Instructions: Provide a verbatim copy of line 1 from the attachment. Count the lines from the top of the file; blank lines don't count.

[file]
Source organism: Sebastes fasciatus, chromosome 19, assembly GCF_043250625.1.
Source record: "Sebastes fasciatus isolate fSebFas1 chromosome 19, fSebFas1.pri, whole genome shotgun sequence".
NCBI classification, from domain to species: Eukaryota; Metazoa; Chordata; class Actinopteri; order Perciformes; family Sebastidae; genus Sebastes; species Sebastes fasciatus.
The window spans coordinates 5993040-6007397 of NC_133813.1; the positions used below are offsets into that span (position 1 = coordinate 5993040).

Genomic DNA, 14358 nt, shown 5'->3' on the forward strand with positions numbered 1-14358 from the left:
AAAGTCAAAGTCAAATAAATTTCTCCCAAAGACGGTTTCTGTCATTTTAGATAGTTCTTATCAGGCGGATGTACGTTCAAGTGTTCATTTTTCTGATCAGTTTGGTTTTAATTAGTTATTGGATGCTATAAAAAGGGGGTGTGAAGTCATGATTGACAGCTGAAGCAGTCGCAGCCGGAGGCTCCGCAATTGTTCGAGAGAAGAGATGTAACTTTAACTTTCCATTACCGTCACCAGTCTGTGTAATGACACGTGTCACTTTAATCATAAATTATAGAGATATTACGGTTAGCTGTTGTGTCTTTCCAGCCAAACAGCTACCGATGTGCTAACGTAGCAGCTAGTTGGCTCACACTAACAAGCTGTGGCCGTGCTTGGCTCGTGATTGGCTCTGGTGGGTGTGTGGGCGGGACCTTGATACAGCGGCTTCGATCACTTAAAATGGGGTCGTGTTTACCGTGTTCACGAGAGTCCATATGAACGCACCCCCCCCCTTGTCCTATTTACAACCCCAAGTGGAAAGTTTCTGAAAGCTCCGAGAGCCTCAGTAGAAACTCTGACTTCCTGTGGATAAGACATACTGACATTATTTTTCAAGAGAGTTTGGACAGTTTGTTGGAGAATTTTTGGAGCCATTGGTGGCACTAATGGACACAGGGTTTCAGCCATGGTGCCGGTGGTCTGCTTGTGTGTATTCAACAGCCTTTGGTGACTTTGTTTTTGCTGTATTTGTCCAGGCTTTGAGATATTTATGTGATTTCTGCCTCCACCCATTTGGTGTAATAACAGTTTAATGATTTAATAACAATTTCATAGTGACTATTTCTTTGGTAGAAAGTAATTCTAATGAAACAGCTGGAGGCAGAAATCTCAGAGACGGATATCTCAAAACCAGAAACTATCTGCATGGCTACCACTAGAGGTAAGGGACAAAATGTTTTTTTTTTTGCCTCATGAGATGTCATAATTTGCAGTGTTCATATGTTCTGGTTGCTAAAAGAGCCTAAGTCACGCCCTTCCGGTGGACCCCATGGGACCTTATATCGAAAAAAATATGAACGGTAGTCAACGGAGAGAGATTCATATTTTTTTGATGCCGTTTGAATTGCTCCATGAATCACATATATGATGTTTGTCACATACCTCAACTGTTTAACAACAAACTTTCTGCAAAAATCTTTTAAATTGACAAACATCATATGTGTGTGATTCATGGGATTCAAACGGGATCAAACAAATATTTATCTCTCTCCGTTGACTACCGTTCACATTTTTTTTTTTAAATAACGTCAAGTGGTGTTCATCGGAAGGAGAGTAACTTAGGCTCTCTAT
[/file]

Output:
Source organism: Sebastes fasciatus, chromosome 19, assembly GCF_043250625.1.